The IOTA network is a distributed type of network called Tangle, and the network is distributed among plenty of servers called nodes. Nodes are the backbone of an IOTA network. This section covers what nodes do in an IOTA network.
Nodes are responsible for the following:
- Providing an API to interact with the Tangle/IOTA network.
- Validating messages and ledger mutations for consistency.
- Provide data for other nodes to synchronize to the latest state of the network.
message is a data structure that is actually being broadcasted in the IOTA network and represents a vertex in the
Tangle graph. When nodes receive a new message, they attach it to the Tangle by adding it to their local database.
As a result, at any point in time, all nodes may have different messages in their local databases. These messages make up a node's view of the Tangle.
To distribute the messages across the rest of the network, nodes synchronize their local databases with their neighbors.
Like any distributed system, nodes in an IOTA network synchronize their databases with others called neighbors to form a single source of truth.
When one node, no matter where it is in the world, receives a message, it will try to gossip it to all its neighbors. This way, all nodes eventually see all messages and store them in their local databases.
To synchronize, nodes in IOTA networks use milestones.
If the node has the history of messages that a milestone references, that milestone is solid. Therefore, nodes know if they are synchronized if the index of their latest solid milestone is the same as the index of the latest milestone that it has received.
When a node is synchronized, it then has enough information to decide which transactions it considers confirmed.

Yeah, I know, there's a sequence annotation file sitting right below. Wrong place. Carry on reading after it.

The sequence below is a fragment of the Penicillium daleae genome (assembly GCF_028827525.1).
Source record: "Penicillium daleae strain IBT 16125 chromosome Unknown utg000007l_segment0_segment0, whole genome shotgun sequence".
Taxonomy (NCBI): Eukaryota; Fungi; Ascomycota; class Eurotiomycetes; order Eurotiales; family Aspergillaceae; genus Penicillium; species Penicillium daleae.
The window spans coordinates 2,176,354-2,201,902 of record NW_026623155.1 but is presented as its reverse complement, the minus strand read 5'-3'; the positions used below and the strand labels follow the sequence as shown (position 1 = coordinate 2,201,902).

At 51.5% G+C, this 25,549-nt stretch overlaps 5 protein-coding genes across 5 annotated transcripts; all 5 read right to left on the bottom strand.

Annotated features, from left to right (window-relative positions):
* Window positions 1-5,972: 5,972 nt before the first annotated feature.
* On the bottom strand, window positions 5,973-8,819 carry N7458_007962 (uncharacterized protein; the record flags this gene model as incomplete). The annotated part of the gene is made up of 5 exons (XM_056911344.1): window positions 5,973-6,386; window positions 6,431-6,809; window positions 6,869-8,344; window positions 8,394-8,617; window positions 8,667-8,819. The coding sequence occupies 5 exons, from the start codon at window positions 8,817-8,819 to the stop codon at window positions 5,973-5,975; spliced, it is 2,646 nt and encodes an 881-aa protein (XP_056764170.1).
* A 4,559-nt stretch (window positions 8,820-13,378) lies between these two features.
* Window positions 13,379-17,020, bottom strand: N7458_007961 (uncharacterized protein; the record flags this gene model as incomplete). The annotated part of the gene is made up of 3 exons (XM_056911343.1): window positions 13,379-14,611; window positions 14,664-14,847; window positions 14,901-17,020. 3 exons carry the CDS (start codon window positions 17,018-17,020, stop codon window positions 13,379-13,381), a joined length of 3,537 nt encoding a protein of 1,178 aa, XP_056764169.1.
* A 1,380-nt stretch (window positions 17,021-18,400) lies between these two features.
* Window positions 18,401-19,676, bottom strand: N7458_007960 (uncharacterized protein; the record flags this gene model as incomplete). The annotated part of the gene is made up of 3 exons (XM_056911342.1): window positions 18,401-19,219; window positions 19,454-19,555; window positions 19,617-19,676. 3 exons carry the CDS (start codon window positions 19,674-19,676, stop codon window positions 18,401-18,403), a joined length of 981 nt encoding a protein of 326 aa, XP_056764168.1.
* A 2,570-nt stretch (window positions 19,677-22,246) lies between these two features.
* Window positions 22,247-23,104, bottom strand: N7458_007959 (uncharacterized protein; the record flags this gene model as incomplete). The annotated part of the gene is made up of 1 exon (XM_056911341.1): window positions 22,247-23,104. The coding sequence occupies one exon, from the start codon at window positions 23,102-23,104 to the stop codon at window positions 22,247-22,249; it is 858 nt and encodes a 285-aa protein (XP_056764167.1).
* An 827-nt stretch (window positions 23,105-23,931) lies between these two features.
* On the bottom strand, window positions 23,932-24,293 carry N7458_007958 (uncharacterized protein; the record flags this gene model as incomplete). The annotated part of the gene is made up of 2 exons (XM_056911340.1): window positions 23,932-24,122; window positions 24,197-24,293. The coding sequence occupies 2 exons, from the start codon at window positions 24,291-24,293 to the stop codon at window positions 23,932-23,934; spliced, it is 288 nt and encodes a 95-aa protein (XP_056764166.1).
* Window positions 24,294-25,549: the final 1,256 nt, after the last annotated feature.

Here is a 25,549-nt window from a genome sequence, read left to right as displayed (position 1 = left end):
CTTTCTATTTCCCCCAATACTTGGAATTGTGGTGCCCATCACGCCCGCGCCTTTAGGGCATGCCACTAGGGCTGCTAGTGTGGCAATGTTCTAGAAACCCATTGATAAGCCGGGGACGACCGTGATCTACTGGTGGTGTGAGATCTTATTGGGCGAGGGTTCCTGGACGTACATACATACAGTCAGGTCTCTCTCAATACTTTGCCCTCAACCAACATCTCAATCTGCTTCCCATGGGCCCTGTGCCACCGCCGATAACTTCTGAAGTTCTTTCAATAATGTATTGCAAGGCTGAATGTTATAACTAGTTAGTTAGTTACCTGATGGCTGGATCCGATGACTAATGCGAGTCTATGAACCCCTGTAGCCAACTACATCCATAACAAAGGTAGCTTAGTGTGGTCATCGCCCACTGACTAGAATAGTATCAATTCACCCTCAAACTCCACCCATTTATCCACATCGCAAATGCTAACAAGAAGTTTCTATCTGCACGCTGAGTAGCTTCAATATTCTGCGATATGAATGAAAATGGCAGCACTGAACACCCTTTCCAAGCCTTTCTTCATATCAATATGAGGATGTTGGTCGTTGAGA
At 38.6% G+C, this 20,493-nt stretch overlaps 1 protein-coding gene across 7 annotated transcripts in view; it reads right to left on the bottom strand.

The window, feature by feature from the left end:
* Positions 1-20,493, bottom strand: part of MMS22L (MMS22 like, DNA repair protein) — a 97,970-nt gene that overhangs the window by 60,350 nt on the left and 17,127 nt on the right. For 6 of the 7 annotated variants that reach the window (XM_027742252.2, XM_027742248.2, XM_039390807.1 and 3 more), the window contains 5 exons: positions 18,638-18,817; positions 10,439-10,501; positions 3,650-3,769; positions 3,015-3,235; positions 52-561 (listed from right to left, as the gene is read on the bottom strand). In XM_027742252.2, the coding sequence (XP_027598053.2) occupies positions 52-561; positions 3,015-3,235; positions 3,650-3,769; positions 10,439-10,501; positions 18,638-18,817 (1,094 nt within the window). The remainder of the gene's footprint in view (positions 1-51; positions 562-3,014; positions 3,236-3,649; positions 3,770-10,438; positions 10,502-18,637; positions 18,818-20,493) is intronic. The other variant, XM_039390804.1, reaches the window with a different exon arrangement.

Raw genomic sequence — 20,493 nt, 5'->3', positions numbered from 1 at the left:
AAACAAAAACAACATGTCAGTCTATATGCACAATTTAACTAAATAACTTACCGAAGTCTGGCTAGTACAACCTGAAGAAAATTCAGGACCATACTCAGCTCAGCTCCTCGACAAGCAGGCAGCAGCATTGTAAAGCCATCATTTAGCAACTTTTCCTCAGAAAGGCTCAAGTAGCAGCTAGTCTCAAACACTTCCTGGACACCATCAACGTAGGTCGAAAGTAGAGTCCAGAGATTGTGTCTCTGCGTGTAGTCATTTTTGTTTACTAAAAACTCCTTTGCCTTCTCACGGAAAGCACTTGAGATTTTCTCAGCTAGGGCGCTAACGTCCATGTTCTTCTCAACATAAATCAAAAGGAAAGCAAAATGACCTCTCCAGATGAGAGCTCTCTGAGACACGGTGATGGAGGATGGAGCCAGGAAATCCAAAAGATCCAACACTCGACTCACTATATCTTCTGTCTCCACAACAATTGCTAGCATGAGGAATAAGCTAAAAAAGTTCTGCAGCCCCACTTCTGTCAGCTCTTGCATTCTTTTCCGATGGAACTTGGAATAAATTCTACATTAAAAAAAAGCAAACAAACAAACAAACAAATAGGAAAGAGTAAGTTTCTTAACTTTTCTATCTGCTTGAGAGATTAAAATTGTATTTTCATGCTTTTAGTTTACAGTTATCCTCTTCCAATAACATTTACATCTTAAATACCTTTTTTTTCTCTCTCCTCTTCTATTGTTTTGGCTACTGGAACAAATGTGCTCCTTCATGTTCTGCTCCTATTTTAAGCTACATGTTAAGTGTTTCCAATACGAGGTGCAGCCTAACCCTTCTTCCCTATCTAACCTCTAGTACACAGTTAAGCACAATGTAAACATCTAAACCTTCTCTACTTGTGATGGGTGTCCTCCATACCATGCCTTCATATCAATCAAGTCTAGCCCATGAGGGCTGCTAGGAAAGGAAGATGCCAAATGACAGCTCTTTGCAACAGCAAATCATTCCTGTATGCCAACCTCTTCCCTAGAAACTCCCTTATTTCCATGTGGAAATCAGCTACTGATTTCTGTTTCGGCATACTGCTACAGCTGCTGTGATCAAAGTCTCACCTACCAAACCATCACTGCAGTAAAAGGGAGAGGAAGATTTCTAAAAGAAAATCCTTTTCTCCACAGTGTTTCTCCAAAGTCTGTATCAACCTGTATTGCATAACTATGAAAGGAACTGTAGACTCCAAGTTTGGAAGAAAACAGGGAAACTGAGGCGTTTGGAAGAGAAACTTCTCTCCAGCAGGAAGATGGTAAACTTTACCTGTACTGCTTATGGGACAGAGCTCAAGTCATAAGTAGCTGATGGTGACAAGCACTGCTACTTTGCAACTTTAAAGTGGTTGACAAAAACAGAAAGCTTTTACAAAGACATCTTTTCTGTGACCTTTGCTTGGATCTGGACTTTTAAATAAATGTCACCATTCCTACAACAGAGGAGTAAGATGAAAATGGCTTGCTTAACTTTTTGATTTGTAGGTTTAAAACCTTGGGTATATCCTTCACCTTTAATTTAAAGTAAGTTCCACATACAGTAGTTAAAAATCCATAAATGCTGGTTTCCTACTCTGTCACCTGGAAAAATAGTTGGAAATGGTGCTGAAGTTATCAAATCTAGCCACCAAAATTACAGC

All messages remain in a pending state until the node is sure of its validity. For a definition of a message, see Messages, payloads, and transactions .
However, even when a message is valid, nodes may not be able to make a decision like in the case of a double spend.
When nodes detect double spends they must decide which message to consider confirmed and which one to ignore. Nodes do this by using consensus rules that are built into their node software using a network protocol.
All nodes keep a record of the Unspent Transaction Outputs (UTXO) so they can do the following:
- Check that a transaction is not transferring more IOTA tokens than are available on the address
- Respond to clients' requests for their balance
- Only when a transaction is confirmed, can nodes update their record of balances
Nodes come with two set of low-level APIs:
- HTTP(rest) API
- Event API
Developers are not needed to communicate with nodes using mentioned low-level API. Developers can successfully leverage iota client libraries that provide a high-level abstraction to all features IOTA nodes provide, either on HTTP API level or Event API level
The HTTP API allows clients to interact with the Tangle and ask nodes to do the following:
- Get tip messages
- Attach new messages to the Tangle
- Do proof of work
- Get messages from the Tangle
The Events API allows clients to poll nodes for new messages and other events that happen on nodes. This type of API is useful for building applications such as custodial wallets that need to monitor the Tangle for updates to the balances of certain addresses.